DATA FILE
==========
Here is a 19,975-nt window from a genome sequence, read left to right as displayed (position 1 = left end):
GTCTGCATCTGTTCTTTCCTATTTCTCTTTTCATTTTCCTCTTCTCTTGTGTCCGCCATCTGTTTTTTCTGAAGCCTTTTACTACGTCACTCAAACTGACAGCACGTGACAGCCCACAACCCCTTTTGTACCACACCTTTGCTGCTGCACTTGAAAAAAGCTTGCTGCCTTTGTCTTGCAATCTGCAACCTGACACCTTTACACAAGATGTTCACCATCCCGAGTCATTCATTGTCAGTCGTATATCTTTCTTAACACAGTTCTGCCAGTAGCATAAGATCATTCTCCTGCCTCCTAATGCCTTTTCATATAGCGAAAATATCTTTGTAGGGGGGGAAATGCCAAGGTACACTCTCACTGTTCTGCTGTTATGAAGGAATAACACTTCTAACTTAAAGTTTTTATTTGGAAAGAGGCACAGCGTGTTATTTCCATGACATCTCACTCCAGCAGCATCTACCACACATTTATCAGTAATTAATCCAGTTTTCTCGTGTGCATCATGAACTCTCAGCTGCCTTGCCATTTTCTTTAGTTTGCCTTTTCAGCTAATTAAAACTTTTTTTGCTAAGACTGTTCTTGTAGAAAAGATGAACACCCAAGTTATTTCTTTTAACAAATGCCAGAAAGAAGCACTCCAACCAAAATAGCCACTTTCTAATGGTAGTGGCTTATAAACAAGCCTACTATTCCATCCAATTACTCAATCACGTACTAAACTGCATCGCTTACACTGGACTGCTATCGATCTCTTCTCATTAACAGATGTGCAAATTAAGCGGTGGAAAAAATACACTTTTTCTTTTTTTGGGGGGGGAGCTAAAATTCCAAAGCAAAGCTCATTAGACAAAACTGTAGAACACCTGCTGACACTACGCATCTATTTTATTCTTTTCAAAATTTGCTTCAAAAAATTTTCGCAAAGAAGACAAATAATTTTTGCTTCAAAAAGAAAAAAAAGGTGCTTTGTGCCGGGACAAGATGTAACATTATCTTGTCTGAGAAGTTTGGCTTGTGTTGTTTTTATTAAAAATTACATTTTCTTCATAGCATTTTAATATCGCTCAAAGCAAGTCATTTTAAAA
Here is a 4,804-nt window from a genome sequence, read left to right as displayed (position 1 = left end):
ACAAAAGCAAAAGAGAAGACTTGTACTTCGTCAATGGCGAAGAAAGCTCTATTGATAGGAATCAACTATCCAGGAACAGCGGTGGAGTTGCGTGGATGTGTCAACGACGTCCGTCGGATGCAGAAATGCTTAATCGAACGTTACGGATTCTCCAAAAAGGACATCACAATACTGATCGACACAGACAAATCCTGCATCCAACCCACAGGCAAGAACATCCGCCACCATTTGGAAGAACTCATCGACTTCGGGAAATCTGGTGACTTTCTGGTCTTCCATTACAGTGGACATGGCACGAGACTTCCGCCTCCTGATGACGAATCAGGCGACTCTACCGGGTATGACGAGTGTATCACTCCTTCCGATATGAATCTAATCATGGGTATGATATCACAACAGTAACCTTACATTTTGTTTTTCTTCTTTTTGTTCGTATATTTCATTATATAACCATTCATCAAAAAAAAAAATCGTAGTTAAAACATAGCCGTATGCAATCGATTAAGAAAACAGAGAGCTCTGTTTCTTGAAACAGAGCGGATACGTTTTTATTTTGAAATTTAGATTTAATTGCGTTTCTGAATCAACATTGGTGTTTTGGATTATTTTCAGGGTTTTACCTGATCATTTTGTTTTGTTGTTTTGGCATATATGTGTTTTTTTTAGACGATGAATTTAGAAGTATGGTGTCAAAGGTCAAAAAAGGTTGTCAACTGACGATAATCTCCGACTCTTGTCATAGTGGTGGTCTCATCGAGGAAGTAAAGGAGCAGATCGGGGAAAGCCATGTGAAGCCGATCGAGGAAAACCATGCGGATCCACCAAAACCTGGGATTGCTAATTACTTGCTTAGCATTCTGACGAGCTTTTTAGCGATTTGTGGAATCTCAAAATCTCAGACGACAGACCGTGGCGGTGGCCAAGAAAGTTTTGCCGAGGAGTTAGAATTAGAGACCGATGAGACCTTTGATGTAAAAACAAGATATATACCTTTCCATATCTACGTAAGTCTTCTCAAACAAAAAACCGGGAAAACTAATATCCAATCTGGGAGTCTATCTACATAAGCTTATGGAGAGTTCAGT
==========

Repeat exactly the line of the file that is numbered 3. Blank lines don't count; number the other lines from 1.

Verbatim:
Here is a 4,804-nt window from a genome sequence, read left to right as displayed (position 1 = left end):